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Often when a reporter uses phrases like "declined to answer questions", "had no comment for this article", and "did not respond to requests for an interview", it's usually not good for the person the story is about.

At least it did not bode well for those who refused to answer questions posed by The Record's Jeff Pillets in a series of articles he wrote about EnCap that has recently earned him accolades from his peers. The EnCap series was also "selected as a finalist in the Pulitzer Prize for Local Reporting," (The Record, 8/22/08).

So it seems like a double standard when North Jersey Media Group Vice-President/Editor Frank Scandale declined to confirm or deny any investigation of Pillets by the New Jersey State Police for allegedly swiping some documents from the Department of Environmental Protection.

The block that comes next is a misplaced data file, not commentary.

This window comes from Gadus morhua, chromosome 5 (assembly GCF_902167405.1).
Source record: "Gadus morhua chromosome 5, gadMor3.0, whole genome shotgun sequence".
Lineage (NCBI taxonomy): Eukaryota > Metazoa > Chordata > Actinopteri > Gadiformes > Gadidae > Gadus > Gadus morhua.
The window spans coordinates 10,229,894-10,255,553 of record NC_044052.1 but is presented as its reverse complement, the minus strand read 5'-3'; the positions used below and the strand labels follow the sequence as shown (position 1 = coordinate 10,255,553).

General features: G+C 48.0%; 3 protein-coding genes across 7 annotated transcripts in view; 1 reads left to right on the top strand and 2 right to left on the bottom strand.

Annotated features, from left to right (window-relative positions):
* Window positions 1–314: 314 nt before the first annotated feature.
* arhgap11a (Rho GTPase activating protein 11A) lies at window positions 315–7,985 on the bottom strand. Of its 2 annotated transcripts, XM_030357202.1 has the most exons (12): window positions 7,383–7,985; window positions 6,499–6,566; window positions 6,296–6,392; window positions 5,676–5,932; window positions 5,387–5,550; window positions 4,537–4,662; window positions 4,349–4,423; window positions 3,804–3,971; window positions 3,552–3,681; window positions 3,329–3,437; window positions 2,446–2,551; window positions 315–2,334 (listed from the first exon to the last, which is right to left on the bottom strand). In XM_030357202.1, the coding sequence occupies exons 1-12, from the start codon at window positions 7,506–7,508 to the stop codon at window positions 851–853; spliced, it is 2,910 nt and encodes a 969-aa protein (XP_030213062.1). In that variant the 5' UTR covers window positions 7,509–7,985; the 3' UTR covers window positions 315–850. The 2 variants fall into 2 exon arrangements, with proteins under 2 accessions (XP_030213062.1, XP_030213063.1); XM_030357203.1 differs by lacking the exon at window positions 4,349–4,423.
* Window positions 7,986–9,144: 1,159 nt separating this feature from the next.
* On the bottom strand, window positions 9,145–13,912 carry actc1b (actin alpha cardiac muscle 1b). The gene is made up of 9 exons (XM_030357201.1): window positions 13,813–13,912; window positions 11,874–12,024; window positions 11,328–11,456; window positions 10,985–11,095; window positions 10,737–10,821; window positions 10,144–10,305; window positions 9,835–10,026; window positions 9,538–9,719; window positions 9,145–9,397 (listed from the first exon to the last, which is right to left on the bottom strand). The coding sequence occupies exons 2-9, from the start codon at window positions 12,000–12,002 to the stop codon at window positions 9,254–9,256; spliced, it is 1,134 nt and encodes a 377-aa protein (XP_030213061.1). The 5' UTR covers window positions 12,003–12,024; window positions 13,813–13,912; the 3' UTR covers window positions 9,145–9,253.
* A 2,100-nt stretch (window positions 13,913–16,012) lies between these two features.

Instead Scandale punted's inquires to the Attorney General Office's who also declined to comment.

But of course. That's standard operating procedure for law enforcement folks. It's not for a newspaper organization.

When you have nothing to hide, it's always better to respond rather than hide behind the proverbial "no comment." That's one reason The Record and Pillets should just answer the questions.

Here's another.

Pillets is part of the team of journalists from The Record up for the Kevin Carmody Award For Outstanding Investigative Reporting selected by the Society of Environmental Journalists "for their continuing investigation of EnCap, the failed landfill-to-golf-links redevelopment in the Meadowlands" according to the paper's own boasting.

Five of the team's stories published since December 2006 were so outstanding The Record is among 30 finalists out of 230-plus entries selected for one of the industry's top honors by SEJ's panels of esteemed journalists and journalism educators.

The awardswill be announcedat the SEJ's annual conference in Roanoke, Va., on Oct. 15.

As The Record's own environmental reporting proves, "no comments" only taint the record.

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